They may be from New York, but psychedelic indie upstarts Sunflower Bean slot right into the British scene, as – after supporting Wolf Alice in neighbouring Southampton – they prove once again in Portsmouth.
Bringing Los Angeles’ Miya Folick and Jesse Jo Stark with them, everybody is set for a night of stateside alternative. Stark, reminiscent of punk icons past Pauline Murray and Poly Styrene, alternates between heavy and mellow in equal measure, before giving way to the more soulful but just as emphatic Folick.
Sunflower Bean greet the crowd, emphasising their New York roots. They open with a couple of songs from their most recent album, ‘Burn It’ and ‘Twentytwo’, before turning back time with ‘Tame Impala’ from their 2015 debut EP. Heavier than their more recent work, it makes the crowd come alive, the room rocking to its garage-punk sound.
Frontwoman Julia Cumming intermingles with the crowd, a pit forming in the middle of the audience which she gladly becomes the centre of. Although she is surely the focal point of the group, bandmates Nick Kivlen and Josh Faber aren’t exactly lurking in the shadows, as the trio combine to put on the spectacle. Their chemistry on stage is welcome, as they seem happy to be with each other, and with the audience.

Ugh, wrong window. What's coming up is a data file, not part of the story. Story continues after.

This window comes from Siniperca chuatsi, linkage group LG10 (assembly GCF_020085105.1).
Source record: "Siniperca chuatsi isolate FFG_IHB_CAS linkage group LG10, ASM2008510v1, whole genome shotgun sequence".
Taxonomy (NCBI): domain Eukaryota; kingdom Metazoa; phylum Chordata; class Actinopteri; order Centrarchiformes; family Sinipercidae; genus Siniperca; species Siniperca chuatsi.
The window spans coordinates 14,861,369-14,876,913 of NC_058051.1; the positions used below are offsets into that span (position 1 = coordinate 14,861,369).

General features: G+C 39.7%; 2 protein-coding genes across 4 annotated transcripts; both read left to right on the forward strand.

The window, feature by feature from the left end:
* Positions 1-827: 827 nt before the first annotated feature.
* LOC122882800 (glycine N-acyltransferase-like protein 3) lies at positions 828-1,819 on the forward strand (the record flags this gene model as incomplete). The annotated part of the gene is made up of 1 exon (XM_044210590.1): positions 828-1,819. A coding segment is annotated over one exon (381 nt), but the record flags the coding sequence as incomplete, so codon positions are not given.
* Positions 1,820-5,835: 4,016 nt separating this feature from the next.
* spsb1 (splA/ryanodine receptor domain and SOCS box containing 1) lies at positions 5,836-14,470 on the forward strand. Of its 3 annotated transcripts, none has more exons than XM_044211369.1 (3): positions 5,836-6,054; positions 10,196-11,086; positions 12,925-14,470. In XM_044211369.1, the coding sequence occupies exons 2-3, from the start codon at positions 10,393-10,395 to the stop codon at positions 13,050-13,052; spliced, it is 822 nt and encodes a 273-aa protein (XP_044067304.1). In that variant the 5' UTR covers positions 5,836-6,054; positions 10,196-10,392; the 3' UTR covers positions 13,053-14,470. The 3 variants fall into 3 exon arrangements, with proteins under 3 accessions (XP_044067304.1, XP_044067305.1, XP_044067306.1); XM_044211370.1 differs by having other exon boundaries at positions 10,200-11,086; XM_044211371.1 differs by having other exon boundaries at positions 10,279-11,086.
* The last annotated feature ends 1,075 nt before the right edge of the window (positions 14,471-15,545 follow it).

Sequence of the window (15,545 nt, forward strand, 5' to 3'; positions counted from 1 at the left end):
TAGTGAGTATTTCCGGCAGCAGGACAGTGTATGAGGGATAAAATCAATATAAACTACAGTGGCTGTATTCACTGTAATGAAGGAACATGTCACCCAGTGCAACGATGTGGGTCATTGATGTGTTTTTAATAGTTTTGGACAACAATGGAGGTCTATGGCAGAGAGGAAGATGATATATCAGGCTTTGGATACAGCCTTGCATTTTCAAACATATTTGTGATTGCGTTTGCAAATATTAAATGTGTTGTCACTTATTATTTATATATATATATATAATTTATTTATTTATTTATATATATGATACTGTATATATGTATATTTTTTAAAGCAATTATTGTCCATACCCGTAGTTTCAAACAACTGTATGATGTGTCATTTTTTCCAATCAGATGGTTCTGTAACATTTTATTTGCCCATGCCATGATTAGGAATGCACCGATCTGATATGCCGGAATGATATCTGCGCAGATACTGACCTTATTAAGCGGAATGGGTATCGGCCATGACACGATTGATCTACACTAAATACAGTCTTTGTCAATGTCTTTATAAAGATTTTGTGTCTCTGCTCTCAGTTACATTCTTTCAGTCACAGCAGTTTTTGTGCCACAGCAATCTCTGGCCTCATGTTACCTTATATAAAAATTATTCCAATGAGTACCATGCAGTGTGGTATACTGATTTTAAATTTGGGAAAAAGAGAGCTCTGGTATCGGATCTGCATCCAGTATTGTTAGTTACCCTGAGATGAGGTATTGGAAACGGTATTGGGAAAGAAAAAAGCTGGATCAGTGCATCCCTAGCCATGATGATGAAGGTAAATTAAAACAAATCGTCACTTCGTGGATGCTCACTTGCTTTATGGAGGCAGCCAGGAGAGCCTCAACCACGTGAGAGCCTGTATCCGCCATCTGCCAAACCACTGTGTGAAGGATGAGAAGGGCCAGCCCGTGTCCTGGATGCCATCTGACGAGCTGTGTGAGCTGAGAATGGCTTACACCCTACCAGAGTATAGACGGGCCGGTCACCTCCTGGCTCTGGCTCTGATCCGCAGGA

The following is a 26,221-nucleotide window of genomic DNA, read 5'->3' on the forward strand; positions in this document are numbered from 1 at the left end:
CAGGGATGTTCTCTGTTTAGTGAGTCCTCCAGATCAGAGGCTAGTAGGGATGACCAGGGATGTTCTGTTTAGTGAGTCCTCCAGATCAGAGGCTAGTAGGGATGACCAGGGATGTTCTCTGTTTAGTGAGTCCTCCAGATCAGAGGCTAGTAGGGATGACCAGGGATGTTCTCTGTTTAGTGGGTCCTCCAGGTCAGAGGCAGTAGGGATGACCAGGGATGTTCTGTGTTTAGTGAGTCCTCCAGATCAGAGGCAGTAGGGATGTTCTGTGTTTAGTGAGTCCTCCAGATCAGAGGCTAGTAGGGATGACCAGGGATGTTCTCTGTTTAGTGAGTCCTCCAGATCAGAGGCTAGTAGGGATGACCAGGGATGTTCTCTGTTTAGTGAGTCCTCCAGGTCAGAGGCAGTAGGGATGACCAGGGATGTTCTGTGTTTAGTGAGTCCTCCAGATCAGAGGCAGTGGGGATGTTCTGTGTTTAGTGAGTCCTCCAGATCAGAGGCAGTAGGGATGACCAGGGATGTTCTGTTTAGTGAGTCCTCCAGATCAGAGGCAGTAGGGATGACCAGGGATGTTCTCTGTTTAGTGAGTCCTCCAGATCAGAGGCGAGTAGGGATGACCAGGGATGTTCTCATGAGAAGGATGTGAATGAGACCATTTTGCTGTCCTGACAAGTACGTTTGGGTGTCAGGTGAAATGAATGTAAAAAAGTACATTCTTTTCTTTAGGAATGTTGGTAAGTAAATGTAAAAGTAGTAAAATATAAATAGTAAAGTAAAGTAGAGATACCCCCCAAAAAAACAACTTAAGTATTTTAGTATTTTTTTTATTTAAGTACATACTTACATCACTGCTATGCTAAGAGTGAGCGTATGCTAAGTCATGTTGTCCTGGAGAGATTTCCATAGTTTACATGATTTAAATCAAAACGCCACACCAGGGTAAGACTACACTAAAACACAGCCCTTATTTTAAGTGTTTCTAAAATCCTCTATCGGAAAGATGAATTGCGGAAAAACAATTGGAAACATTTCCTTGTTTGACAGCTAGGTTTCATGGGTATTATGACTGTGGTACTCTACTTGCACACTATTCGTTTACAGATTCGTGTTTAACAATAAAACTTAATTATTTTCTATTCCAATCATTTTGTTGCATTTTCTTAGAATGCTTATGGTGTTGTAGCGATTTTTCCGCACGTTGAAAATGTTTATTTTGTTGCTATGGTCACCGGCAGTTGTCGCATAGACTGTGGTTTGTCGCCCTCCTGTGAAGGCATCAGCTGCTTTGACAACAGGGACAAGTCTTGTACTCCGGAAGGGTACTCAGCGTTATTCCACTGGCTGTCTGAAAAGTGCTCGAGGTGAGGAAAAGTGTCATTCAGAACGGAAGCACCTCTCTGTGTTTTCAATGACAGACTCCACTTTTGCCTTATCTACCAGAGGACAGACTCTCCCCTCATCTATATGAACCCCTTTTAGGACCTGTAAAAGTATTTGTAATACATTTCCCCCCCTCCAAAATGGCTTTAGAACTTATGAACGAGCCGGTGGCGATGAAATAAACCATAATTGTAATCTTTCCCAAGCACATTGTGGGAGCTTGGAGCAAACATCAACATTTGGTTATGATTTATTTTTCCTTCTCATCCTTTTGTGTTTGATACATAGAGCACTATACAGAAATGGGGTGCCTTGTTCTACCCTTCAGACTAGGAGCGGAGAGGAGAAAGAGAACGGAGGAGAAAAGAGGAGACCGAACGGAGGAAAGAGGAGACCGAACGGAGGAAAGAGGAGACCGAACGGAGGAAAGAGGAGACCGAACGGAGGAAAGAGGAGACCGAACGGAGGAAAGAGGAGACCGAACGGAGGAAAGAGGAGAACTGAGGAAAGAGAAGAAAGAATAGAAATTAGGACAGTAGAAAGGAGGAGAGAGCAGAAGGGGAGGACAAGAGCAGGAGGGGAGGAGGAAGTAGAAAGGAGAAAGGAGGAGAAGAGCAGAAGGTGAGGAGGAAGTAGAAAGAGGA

A handful of songs from both of their albums pad out the set – ‘Crisis Fest’ shows off Cumming’s vocal prowess, while the HAIM-esque ‘Come For Me’, from upcoming EP King of the Dudes, is one of their stand-out tracks. With it’s fuzzy college-rock vibe, ‘I Was Home’ culminates the main set. The band have time to fit in one more song however, as ‘Wall Watcher’ provides the encore. It’s not the longest set in the world, at 12 songs, but Sunflower Bean show that perhaps less is more. Could they follow in the footsteps of Wolf Alice and one day headline the Guildhall? On this showing, it’s certainly possible.
Words by Adam England
Read our Q+A with Sunflower Bean here.